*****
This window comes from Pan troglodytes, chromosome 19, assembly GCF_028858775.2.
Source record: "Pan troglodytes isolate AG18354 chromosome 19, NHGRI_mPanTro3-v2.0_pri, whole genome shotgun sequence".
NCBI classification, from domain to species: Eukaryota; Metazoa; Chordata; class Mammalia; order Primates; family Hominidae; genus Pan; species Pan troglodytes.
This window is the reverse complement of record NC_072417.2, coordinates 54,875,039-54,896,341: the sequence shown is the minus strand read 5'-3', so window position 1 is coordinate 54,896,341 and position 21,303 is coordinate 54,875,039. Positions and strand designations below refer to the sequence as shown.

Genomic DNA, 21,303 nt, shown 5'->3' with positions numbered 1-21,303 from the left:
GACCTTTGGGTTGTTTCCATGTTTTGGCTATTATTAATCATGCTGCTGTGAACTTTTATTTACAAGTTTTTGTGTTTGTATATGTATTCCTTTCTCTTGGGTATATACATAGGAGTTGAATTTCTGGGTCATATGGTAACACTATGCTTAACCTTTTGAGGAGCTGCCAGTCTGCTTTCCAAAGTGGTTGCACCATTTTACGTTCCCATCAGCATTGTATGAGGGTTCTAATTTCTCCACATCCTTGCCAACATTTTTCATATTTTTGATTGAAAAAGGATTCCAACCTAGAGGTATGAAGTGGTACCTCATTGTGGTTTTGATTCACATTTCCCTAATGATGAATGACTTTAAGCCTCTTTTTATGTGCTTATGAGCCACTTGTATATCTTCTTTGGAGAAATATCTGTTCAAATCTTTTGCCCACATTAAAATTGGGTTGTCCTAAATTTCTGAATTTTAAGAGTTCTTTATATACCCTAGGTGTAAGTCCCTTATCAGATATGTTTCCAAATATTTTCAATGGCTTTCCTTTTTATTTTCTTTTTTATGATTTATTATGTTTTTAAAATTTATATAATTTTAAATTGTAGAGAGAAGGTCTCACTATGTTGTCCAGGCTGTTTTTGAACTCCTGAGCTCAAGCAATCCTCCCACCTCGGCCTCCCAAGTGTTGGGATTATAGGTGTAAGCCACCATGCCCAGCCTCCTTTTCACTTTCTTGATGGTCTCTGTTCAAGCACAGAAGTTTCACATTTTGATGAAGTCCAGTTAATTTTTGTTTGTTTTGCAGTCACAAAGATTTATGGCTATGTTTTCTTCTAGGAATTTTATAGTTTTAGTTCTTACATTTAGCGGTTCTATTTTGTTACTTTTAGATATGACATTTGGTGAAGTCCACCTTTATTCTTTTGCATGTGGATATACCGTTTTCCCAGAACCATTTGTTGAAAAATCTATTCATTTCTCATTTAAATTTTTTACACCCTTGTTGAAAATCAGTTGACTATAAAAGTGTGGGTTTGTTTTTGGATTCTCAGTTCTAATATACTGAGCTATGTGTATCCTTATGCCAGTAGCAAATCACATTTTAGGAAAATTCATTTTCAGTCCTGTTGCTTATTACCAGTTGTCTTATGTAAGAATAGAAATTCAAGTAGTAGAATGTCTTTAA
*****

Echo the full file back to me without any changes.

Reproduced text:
This window comes from Pan troglodytes, chromosome 19, assembly GCF_028858775.2.
Source record: "Pan troglodytes isolate AG18354 chromosome 19, NHGRI_mPanTro3-v2.0_pri, whole genome shotgun sequence".
NCBI classification, from domain to species: Eukaryota; Metazoa; Chordata; class Mammalia; order Primates; family Hominidae; genus Pan; species Pan troglodytes.
This window is the reverse complement of record NC_072417.2, coordinates 54,875,039-54,896,341: the sequence shown is the minus strand read 5'-3', so window position 1 is coordinate 54,896,341 and position 21,303 is coordinate 54,875,039. Positions and strand designations below refer to the sequence as shown.

Genomic DNA, 21,303 nt, shown 5'->3' with positions numbered 1-21,303 from the left:
GACCTTTGGGTTGTTTCCATGTTTTGGCTATTATTAATCATGCTGCTGTGAACTTTTATTTACAAGTTTTTGTGTTTGTATATGTATTCCTTTCTCTTGGGTATATACATAGGAGTTGAATTTCTGGGTCATATGGTAACACTATGCTTAACCTTTTGAGGAGCTGCCAGTCTGCTTTCCAAAGTGGTTGCACCATTTTACGTTCCCATCAGCATTGTATGAGGGTTCTAATTTCTCCACATCCTTGCCAACATTTTTCATATTTTTGATTGAAAAAGGATTCCAACCTAGAGGTATGAAGTGGTACCTCATTGTGGTTTTGATTCACATTTCCCTAATGATGAATGACTTTAAGCCTCTTTTTATGTGCTTATGAGCCACTTGTATATCTTCTTTGGAGAAATATCTGTTCAAATCTTTTGCCCACATTAAAATTGGGTTGTCCTAAATTTCTGAATTTTAAGAGTTCTTTATATACCCTAGGTGTAAGTCCCTTATCAGATATGTTTCCAAATATTTTCAATGGCTTTCCTTTTTATTTTCTTTTTTATGATTTATTATGTTTTTAAAATTTATATAATTTTAAATTGTAGAGAGAAGGTCTCACTATGTTGTCCAGGCTGTTTTTGAACTCCTGAGCTCAAGCAATCCTCCCACCTCGGCCTCCCAAGTGTTGGGATTATAGGTGTAAGCCACCATGCCCAGCCTCCTTTTCACTTTCTTGATGGTCTCTGTTCAAGCACAGAAGTTTCACATTTTGATGAAGTCCAGTTAATTTTTGTTTGTTTTGCAGTCACAAAGATTTATGGCTATGTTTTCTTCTAGGAATTTTATAGTTTTAGTTCTTACATTTAGCGGTTCTATTTTGTTACTTTTAGATATGACATTTGGTGAAGTCCACCTTTATTCTTTTGCATGTGGATATACCGTTTTCCCAGAACCATTTGTTGAAAAATCTATTCATTTCTCATTTAAATTTTTTACACCCTTGTTGAAAATCAGTTGACTATAAAAGTGTGGGTTTGTTTTTGGATTCTCAGTTCTAATATACTGAGCTATGTGTATCCTTATGCCAGTAGCAAATCACATTTTAGGAAAATTCATTTTCAGTCCTGTTGCTTATTACCAGTTGTCTTATGTAAGAATAGAAATTCAAGTAGTAGAATGTCTTTAA